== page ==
19. If you were of the world, the world would love its own; but because you are not of the world, but I chose you out of the world, therefore the world hates you."

How are you doing so far in evaluating yourself as a Christian living in this world?

We all need to be reminded of such things from time to time, don't we?

So, with this in mind, let's turn to our Scripture lesson for this morning, Philippians 2:5-11, and to keep it in context, let's first consider Philippians 1:27.

27. Only let your manner of life be worthy of the gospel of Christ, so that whether I come and see you or am absent, I may hear of you that you stand firm in one spirit, with one mind striving side by side for the faith of the gospel,

Paul is telling the congregation, and I believe us today, that as Christians we must all be consistent and unified in our faith, whether or not Paul or any other leader is present, for we are to be living examples of the gospel message for others.

Then Paul adds another touch to our unity in Christ in Philippians 2:1-4.

1. So if there is any encouragement in Christ, any incentive of love, any participation in the Spirit, any affection and sympathy,

2. complete my joy by being of the same mind, having the same love, being in full accord and of one mind.

3. Do nothing from selfishness or conceit, but in humility count others better than yourselves.

This is love – real love.

4. Let each of you look not only to his own interests, but also to the interests of others.

How do we acquire this same mind with one another when, in fact, we are all individuals?

How do we live together with unconditional love and compassion, when the world around us is so hard of heart?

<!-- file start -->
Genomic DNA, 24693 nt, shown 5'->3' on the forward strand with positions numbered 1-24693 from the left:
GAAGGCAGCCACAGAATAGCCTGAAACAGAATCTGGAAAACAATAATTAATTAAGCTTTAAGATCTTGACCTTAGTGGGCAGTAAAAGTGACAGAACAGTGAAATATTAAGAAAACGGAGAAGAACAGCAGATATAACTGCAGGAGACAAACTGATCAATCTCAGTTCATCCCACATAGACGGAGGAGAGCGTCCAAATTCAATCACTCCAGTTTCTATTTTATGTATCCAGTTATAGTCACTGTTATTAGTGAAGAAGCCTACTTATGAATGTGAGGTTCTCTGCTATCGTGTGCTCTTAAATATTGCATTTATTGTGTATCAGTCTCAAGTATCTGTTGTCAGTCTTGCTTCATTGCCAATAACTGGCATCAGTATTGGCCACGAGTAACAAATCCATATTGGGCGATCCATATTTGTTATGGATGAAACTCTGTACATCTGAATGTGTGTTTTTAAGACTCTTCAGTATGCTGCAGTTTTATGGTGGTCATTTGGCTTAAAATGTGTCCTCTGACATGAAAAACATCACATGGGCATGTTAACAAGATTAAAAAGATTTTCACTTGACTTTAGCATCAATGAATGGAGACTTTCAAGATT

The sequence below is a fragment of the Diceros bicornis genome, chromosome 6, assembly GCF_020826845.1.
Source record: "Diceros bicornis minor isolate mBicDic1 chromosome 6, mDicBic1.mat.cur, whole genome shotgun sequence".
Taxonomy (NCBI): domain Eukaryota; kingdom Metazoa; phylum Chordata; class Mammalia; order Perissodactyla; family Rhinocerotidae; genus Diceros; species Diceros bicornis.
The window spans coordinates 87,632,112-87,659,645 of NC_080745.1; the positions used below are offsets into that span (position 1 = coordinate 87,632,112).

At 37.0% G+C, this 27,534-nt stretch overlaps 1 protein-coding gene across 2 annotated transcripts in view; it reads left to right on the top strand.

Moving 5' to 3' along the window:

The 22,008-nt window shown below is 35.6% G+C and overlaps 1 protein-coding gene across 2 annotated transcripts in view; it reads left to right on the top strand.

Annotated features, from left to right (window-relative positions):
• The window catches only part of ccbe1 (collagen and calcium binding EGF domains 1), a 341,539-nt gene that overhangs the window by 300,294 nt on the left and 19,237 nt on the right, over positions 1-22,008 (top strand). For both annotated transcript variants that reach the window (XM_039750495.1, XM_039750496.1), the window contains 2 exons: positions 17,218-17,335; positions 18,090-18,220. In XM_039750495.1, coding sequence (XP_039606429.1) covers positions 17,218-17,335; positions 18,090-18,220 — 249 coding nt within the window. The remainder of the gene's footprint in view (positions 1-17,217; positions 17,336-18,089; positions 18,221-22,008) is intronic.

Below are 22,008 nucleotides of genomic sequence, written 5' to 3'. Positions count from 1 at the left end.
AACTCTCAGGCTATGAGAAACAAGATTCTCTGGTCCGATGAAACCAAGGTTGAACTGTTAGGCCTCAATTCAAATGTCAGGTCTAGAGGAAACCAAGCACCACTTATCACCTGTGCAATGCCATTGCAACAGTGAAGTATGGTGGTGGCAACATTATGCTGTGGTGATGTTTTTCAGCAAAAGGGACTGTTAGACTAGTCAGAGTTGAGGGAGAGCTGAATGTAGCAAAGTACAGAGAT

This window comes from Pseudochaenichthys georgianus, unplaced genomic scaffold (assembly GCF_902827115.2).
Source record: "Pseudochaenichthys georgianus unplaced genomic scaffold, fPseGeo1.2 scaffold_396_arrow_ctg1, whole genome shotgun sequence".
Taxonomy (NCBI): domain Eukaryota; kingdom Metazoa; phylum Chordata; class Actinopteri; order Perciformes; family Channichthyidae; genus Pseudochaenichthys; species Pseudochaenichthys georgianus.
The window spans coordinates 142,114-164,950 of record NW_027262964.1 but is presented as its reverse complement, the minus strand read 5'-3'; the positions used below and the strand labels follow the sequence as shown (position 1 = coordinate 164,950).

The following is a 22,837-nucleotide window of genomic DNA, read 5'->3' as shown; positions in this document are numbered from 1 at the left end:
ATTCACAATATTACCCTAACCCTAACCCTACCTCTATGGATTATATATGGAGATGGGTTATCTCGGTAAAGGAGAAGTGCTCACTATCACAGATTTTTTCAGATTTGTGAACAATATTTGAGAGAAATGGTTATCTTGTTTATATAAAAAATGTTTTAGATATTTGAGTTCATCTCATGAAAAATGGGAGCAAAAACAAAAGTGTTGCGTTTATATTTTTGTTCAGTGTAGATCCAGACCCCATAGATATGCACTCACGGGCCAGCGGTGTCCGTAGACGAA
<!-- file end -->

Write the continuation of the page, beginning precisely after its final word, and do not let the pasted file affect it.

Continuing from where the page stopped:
How can we love people who don't love us?

How can we love the whole of God's creation when so many people are destroying it as well as those humans and animals who live in it?

Paul answers this in verse 5.

5. Have this mind among yourselves, which is yours in Christ Jesus,

Or as other translations express it: "Let this mind be in you, which was also in Christ Jesus" (KJV), or "Have this attitude in yourselves which was also in Christ Jesus" (NASV), or "Make your own the mind of Christ Jesus (JB).

In other words, if we are Christians, we will have the mind of Christ.


I guess all of us are coming up a little short in this category, aren't we?

Then how do we fulfill this requirement?

We do it by constantly reminding ourselves who Jesus Christ is, and what He did for each of us

Paul inserted this reminder next in his letter, the content of which may have been an early church hymn or creed.

6. who, though he was in the form of God, did not count equality with God a thing to be grasped,

7. but emptied himself, taking the form of a servant, being born in the likeness of men.

This is real and unconditional love and compassion.

There is no other reason that God would even consider doing such a thing; for why would He want to enter the paradise we corrupted and made into the mess it has become?

Why wouldn't He just wipe us out of existence, and start anew?